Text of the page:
3. His wife, Ivanka Trump, lists 17 sources of income; and together, they list an additional 221 income sources, mostly real estate but also interest earned on bonds and other financial instruments, with values ranging from $1,000 to $25 million. Kushner failed to list more than 70 of those income sources previously.

4. Their list of financial liabilities is headed by credit lines from Valley National Bank (New Jersey) and Deutsche Bank, each in the range of $5-25 million.

5. The couple continues to earn tens of millions of dollars from their real estate and other businesses, including those they supposedly divested or resigned from. According to the Washington Post’s review of Kushner’s latest filing, he “resigned from 266 corporate positions, and [Ivanka] Trump stepped down from 292 positions… But they still control assets worth at least $139 million, along with another $66 million, at minimum, of assets that are tied to Trump’s stakes in her fashion brand, the Trump hotel in Washington and other real estate projects, according to the filings. And they both continue to draw large sums from outside interests: The couple has jointly made at least $19 million in income from business ventures and listed more than $80 million in real estate and other revenues since the start of 2016 . . .”

Nicholas Kristof makes the case for removing Jared Kushner from his White House job because he’s a security risk. Innocent until proven guilty, for sure; but the circumstantial evidence of a cozy, potentially compromising relationship with the Russians—notably, the secret meeting with Russians in the company of Donald, Jr., the plan to set up a backchannel communications link in the Russian embassy, and the failure to disclose several other meetings with officially connected Russians—is very strong.

In a word, Jared Kushner reeks of corrupt, unpatriotic behavior that may lead to indictments. He will probably be the first person pardoned by President Trump. But in the meantime, Kushner should be removed from office and his security clearance denied—as a matter of national security.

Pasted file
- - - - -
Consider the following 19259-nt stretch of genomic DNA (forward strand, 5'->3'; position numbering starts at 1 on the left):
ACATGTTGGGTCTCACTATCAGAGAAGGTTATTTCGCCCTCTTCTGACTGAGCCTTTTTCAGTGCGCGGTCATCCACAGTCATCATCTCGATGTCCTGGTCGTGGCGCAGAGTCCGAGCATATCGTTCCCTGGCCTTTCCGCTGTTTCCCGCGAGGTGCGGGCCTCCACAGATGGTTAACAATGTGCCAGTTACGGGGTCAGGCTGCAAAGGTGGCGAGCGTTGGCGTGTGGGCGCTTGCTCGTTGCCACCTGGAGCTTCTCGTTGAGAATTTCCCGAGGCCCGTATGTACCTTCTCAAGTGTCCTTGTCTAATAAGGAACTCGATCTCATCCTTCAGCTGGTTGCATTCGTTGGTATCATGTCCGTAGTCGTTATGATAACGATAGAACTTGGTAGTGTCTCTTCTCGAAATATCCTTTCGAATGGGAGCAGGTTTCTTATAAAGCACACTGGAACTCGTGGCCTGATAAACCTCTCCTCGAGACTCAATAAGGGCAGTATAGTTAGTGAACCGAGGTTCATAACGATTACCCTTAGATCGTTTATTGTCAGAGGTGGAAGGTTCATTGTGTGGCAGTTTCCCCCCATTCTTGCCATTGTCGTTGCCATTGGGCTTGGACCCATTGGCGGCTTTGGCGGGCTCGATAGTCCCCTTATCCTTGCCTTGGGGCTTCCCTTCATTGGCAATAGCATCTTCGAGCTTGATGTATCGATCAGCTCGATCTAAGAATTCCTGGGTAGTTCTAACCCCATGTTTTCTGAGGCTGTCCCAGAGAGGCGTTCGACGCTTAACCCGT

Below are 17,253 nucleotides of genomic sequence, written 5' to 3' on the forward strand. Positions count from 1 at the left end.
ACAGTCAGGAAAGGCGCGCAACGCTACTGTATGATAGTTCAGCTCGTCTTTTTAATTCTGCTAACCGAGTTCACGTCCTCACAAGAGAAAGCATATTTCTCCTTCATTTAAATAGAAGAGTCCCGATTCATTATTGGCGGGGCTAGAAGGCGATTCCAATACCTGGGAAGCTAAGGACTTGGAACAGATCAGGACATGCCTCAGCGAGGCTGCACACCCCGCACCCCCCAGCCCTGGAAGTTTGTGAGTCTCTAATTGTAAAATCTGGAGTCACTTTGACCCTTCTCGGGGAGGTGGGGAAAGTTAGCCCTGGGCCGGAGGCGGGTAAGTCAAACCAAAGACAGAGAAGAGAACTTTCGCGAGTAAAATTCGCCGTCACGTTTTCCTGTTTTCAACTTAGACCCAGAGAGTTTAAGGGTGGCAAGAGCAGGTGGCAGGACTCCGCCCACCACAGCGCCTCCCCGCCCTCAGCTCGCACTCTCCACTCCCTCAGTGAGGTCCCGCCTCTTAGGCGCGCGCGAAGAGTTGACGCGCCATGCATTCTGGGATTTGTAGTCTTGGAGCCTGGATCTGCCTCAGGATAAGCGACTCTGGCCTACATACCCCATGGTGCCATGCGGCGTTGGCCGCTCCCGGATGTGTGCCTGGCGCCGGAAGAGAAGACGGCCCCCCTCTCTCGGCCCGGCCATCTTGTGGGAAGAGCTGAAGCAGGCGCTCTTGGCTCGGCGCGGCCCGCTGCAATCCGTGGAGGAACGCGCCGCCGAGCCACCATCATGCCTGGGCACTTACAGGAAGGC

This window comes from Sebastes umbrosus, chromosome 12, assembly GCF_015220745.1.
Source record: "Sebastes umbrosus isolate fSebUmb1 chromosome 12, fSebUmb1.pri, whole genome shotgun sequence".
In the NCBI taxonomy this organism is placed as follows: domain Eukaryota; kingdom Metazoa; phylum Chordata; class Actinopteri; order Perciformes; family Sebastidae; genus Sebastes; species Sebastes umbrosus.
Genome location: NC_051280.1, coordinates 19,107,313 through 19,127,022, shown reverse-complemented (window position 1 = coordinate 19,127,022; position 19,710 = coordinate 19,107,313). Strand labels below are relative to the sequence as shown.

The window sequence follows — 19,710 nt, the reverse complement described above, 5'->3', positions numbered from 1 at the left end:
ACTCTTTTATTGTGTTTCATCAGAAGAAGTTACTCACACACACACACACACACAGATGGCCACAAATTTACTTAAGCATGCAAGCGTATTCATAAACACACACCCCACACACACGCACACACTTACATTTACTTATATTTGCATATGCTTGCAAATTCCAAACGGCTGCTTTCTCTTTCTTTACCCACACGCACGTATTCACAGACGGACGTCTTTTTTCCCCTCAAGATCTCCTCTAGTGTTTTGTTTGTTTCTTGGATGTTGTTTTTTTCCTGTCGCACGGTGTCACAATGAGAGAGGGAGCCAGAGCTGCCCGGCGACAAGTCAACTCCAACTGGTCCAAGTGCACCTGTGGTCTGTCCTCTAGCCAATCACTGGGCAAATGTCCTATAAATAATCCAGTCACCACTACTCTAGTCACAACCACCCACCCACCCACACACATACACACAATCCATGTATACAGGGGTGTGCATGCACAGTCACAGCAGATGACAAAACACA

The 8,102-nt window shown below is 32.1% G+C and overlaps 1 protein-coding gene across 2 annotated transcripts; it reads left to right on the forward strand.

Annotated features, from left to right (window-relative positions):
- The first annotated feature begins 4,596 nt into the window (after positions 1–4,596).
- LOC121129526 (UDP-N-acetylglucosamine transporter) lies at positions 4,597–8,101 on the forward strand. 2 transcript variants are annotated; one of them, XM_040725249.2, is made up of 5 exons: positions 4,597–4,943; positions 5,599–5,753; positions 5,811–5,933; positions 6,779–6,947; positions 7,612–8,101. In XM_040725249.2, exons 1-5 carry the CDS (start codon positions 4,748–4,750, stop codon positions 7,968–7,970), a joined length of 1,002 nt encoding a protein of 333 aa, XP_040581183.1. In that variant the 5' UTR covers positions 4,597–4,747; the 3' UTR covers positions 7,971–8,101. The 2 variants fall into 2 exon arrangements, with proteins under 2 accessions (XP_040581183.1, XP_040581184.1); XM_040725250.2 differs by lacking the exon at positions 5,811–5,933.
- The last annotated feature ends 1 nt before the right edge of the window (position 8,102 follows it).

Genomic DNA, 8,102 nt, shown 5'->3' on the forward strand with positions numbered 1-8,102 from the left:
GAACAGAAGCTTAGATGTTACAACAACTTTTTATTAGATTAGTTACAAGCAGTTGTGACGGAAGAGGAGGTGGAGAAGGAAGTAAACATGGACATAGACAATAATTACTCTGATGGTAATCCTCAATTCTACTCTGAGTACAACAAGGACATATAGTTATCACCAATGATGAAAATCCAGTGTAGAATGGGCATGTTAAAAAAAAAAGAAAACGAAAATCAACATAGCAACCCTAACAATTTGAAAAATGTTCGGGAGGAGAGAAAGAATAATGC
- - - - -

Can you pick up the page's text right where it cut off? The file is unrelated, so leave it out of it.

Mel Gurtov, syndicated by PeaceVoice, is Professor Emeritus of Political Science at Portland State University.

Conduit For Loans 7/12/17

Smoking gun?  by Mel Gurtov

Mel Gurtov

With the revelation today (July 11) that Donald Trump, Jr. leaped at the opportunity to find some dirt on Hillary Clinton, we have our first clear idea of what his father is hiding concerning the Russia connection. The invitation to meet a “Russian government attorney,” which took place June 9, 2016, came from the son of a real estate magnate, Aras Agalarov, whose construction projects won a major award from Vladimir Putin—and whose invitation to Trump Sr. to bring the Miss Universe contest to Moscow in 2013 began a close family relationship between the Trumps and the Agalarovs.

So what is shaping up is a deal that no Trump could resist: Trump gets information described by the Russian contact in a June 3, 2016 email as “very high level and sensitive” that “would incriminate Hillary” as part of the Russian “government’s support for Mr. Trump.” Trump also gets a leg up on the Russian real estate market, which he has been trying to break into for years, including a Moscow hotel deal in partnership with Agalarov. In return the Russians gain leverage on the Trump family and an opportunity to reduce or eliminate US sanctions imposed by the Obama administration.

The revelations concerning the June 9 meeting fit neatly with what we already know about Trump-Russian collusion, including Michael Flynn’s effort to set up a back-channel communications link with Moscow and Jared Kushner’s meeting with the well-connected Russian executive of a sanctioned state bank that might be a conduit for loans to Trump via Deutsche Bank.

The June 3 email, which the New York Times acquired, is devastating from a legal as well as political standpoint. It tells us, contrary to the narrative that Don Jr. and the White House have been spinning, that Trump’s campaign had direct contact with officially connected Russians; that the top Trump campaign officials—Don Jr., Kushner, and then-campaign head Paul Manafort—took the offer of Russian help seriously, which may constitute a crime; and that the future president, who was in his Trump Tower office on the day the meeting with the Russian attorney was held one flight below, probably knew of and approved it.

Further investigation of the June 9 meeting will want to focus on details of the conversation: What, if anything, was promised? Is there a connection between that conversation and Russian hacking of the Democratic National Committee’s and Hillary Clinton’s emails that followed within days? But one thing is already clear: the Trump campaign was ready and willing to collude with officially connected Russians in order to promote making America “great again,” and the Russians were only too happy to oblige.